Focus-reduction microneutralization (FRμNT)-ELISA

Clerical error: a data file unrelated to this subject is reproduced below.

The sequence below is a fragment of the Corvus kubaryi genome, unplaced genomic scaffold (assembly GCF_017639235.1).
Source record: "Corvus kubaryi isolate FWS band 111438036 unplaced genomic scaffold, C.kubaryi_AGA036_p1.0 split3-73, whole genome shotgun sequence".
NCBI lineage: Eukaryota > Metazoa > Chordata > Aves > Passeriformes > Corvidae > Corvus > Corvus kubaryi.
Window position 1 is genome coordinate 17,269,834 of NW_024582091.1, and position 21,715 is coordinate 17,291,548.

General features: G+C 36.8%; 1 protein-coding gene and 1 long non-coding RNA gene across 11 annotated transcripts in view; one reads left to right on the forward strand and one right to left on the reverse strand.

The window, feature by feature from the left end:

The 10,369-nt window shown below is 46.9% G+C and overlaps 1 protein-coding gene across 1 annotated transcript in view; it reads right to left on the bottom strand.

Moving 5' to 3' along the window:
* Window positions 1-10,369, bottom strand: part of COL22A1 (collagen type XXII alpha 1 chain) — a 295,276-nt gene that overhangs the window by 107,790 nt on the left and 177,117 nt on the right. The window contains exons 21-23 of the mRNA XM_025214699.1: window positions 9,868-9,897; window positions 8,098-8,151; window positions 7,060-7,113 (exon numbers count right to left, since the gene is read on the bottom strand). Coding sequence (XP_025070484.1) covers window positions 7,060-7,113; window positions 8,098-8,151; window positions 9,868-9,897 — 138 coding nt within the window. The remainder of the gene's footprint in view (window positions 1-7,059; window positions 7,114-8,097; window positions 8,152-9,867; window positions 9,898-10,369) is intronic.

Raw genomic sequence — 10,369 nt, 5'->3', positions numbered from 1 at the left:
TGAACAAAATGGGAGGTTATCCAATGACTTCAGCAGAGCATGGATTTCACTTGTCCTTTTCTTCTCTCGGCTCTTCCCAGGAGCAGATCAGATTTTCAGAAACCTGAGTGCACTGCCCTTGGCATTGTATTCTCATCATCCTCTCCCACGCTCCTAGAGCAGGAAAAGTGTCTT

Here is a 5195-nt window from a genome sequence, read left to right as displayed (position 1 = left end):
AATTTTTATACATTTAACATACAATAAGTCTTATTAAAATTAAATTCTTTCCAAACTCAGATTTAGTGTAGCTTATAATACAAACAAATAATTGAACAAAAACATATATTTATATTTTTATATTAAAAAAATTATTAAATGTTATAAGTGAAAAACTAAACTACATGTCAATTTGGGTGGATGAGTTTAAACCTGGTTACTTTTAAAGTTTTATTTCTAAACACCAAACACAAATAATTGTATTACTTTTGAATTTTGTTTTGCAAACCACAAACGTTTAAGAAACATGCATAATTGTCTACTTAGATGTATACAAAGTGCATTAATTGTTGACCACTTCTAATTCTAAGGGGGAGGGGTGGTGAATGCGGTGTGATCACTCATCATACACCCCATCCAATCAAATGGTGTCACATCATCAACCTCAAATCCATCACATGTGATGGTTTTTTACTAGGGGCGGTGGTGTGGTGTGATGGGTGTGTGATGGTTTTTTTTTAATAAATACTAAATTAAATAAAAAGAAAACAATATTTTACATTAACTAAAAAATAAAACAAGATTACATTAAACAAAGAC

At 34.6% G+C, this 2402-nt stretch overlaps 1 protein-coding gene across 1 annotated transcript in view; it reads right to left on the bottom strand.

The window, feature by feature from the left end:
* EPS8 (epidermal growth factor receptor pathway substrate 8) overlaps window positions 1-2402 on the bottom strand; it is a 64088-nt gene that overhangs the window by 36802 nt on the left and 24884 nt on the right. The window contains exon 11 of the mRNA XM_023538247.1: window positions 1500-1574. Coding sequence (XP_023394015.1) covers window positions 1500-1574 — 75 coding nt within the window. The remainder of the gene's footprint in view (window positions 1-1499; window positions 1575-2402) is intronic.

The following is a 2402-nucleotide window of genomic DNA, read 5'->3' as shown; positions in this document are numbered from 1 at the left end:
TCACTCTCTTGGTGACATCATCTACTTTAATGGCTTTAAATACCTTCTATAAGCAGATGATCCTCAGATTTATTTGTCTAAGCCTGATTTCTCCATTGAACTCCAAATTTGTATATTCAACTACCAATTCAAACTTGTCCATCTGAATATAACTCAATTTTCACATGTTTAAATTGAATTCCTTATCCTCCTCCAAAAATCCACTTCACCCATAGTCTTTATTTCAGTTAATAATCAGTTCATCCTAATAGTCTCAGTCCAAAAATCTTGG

We established an in-house ELISA-based microneutralization test for high-throughput measurement of virus neutralization by detecting the optical density (OD) signal from infected cells. This method was used for virus neutralization screening in hybridoma, small-scale and large-scale expressed and purified human monoclonal antibodies. The standard FRμNT was performed as described above with modifications. Specifically, virus-infected plates were incubated for 72 h at 37 °C with 5% CO2, fixed with ice-cold 75% acetone in 1× PBS for 30 min, and air dried. Each plate included infected and uninfected cell controls and naïve human serum or purified isotype control antibodies. The ELISA was performed by adding 100 μL/well of unpurified, equimolar concentrations of pan-flavivirus anti-E murine MAb FL0231 and anti-NS1 murine MAb mFL022183, which were kind gifts from Dr L.-K. Chen (Tzu Chi University Hospital, Hualien, Taiwan). After incubating for 1 h at 37 °C, the plates were washed five times with 1× PBS/0.1% Tween-20 washing buffer. Peroxidase-conjugated goat anti-mouse IgG (Jackson ImmunoResearch Laboratories Inc., West Grove, PA, USA) diluted at 1:5,000 in 5% skimmed milk-1× PBS (0.1% Tween-20) was added to the wells, and the plates were incubated at 37 °C for 1 h. Finally, the plates were washed ten times, and the bound conjugate was detected with TMB substrate by measuring the absorbance at 450 nm/630 nm. All the optical density (OD) readings were normalized by subtracting the mean OD of uninfected controls from the mean OD of virus controls or the mean OD of samples. The cut-off value (for each plate) for the virus back titration is the mean normalized virus controls as a function of the working virus dilution, determined by applying a three-parameter nonlinear curve fit. The microneutralization antibody titers of each serum or purified monoclonal antibodies against each virus were defined as the reciprocal of the antibody dilution that reduced virus infectivity (and consequently, color development) by 50% (FRμNT50) or 90% (FRμNT90) relative to the infecting virus with control antibody or serum for each plate. The obtained relative optical density (OD) values were normalized to those derived from cells infected with the specific virus (DENV-1 to –4, JEV, or ZIKV) without monoclonal antibodies. The half-maximal inhibitory concentration for monoclonal antibodies (IC50) was determined using four-parameter nonlinear regression (version 9.5.1, GraphPad Software Inc.). All data were log-transformed for analysis, processed, and graphed by GraphPad Prism (version 9.5.1, GraphPad Software Inc.).